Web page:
The Keurig vs The Espresso Machine: A Tale of Two Brews

The Keurig vs The Espresso Machine A Tale of Two Brews

Many prefer their morning to be caffeinated, it’s just the best way to get the day going. So comparing the way we brew our coffees seems like the next best thing to do, so that we can all get the very best out of our day.

If you’re trying to go for the gold, and do it with ease, then it’s likely you’ve got a Keurig, but what about the flash-in-a-pan convenience of espresso?

We need to compare and contrast these two giants of today’s coffee world and see which fits your routine best. Enter the ring!

The Keurig Brewer: Always On Point

keurig brewer

Sometimes, a single cup of coffee is just enough (Especially if you’re drinking it at the right time of day).

This is exactly the demographic Keurig had in mind when creating this convenient for convenience sake brewer. And that is when a Keurig single-serve coffee machine can come in handy. First introduced in 1998, Keurig’s machines run water through small packs to make one cup of coffee — or other beverages, including hot chocolate and tea.

The idea has been popular among consumers.

The history of the quick brew single-cup coffee maker is one just as succinct as it’s brew process. The company that owns Keurig, Green Mountain Coffee, claims to have sold nearly 1.4 million single-cup brewers since their inception. They exist to fulfill the need for a quick but single cup coffee brew, with a variety of styles defined by the small portions of coffee grounds per K-cup.

Keurig brewers are specially designed to extract coffee from a K-cup and only a K-cup. A K-cup is a highly engineered, technologically sophisticated mini coffee brewer inside of a very tiny body. This means that competing brands that want to release their coffee in the K-cup will have a hard time unless it’s sanctioned under the K-cup company umbrella.

The Keurig is known for its quick brew, and that comes thanks to the technology outside the brewer and inside the K-cups.

Anatomy of A K-Cup

The K-cups consist of four parts:

First, we have the outer plastic casing. This is a specially designed housing that blocks out moisture, light, and air allowing your precious coffee to remain perfectly fresh until you are ready to brew it. Next, the innermost layer of the K-cup makes a special permeable paper filter. The paper filter allows for optimal flavor extraction, just like the paper filters you’d use in your everyday drip coffee maker. The coffee grounds are seated in this filter just waiting to be brewed. Finally, a foil seal helps to keep the coffee airtight and blocks out oxygen and humidity.

anatomy of the K-cup

The coffee contained with the K-cups are a perfectly measured amount which is specific to creating a consistent brew cup after cup, for whatever kind of drip brew they wish to emulate.

To brew coffee with a Keurig is an incredibly easy task. It’s almost like the people at Apple designed a coffee brewer, simple and with minimal controls to get in your way. Insert your pod of coffee and when the handle is pulled down closing the chamber, from here simply differentiate how many ounces you’d like to brew for your cup, and the machine will begin its process.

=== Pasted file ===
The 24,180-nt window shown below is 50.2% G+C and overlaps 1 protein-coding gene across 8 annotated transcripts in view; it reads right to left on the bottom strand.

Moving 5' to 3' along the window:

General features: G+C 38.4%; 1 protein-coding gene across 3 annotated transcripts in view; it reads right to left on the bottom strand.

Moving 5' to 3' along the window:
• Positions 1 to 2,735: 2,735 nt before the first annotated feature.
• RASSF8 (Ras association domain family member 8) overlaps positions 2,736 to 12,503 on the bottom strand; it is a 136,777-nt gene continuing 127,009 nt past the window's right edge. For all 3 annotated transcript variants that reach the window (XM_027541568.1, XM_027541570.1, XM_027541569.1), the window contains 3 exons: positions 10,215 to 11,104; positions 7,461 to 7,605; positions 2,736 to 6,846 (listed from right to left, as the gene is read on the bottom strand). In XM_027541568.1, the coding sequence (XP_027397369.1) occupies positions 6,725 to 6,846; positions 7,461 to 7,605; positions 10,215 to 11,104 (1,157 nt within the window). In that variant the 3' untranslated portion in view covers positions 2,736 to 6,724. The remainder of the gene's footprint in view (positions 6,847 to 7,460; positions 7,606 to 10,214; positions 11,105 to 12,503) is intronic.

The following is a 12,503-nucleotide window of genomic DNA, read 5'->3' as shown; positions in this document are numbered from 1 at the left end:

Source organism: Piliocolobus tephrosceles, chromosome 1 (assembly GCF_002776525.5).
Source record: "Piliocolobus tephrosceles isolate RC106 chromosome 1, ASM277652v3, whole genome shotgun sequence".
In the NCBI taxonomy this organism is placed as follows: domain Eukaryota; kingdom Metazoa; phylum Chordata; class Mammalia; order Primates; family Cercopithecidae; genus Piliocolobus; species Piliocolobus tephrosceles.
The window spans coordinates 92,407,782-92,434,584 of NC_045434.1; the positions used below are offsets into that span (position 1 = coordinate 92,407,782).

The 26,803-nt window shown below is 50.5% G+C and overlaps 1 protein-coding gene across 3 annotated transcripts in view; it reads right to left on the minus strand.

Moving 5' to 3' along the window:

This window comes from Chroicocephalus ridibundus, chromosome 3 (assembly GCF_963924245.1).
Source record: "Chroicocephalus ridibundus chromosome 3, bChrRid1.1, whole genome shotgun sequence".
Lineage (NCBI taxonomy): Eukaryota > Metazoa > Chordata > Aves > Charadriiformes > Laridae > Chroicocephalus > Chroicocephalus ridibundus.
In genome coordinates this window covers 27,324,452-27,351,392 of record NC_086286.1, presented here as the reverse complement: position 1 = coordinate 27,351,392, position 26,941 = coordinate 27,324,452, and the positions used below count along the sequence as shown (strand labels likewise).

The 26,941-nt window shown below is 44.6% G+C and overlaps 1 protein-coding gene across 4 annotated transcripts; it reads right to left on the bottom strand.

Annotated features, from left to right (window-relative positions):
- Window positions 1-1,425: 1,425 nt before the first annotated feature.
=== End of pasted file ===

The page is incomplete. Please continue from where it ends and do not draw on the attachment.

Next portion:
More on the exact details later…

Keurig K-cup technology is pretty impressive all things considered. Many users find that they have issues when using mineral water and buildup often occurs in the moving parts and pieces, from coffee grounds in the brewing needles that expel water and coffee, as well as within the tubing from the reservoir to the heating chamber.

Luckily, we’ve got a great troubleshooting guide for you to peruse.

The Magnificence of Espresso

Espresso is a fantastic drink that is great if you’re trying to have a quick drink and get out the door. The bold taste is something that many connoisseurs of coffee are ever-searching for the perfect cup of. If you’ve ever had a great craft espresso then you need no convincing.

The likelihood you get the drink right on your first try is pretty far off, yet it’s a path worth venturing down.

Most people that are coffee novices think that espresso and the brew from the Keurig are of a similar method. While these newbies to the coffee realm might see machines pouring a near-instantaneous beverage, the processes themselves are vastly different.

First, to address the function of the espresso machine:

A shot of espresso is made by forcing about 1.5 ounces of hot water through tightly packed, finely ground espresso coffee. If everything goes well, what comes out is a dark brown, slightly thick liquid with a small amount of crema (a foam, sort of like the head of a beer) on top.

The Difference in Brewing Methods

The Keurig functions in a very interesting way. It’s quite a feat of engineering.

First, as the K-cup, a sealed package of coffee is penetrated by two needles, one to push hot water in, and another to remove the brewed product, each stroke of the piston pushes a small amount of water into the bottom of the already full tank. That’s the signature brewing sound that we all associate with the Keurig. This action, forcing hot water at the top to flow to the entrance needle, sends water into the specifically weighed K-cup, through the coffee, and produces an incredible quick cup of coffee.

By simply pressing the “Brew” button and a piston pump drawing water from the reservoir, anyone is able to have a cup of coffee in just a few moments.

On the other hand, the espresso machines function a bit differently:

First, there are the pump-style espresso machines. These are typically the most affordable if you’re just looking to get into espresso as an experiment. These function by storing a reservoir of cold water and heating it in a separate chamber. This heating chamber is a sturdy, stainless-steel structure with a heating element built into a groove in the bottom.

The heating element is simply a coiled wire, very similar to the filament of a light bulb which gets hot when you run electricity through it. In a resistive element like this, the coil is embedded in plaster to make it more rugged and diffuse better.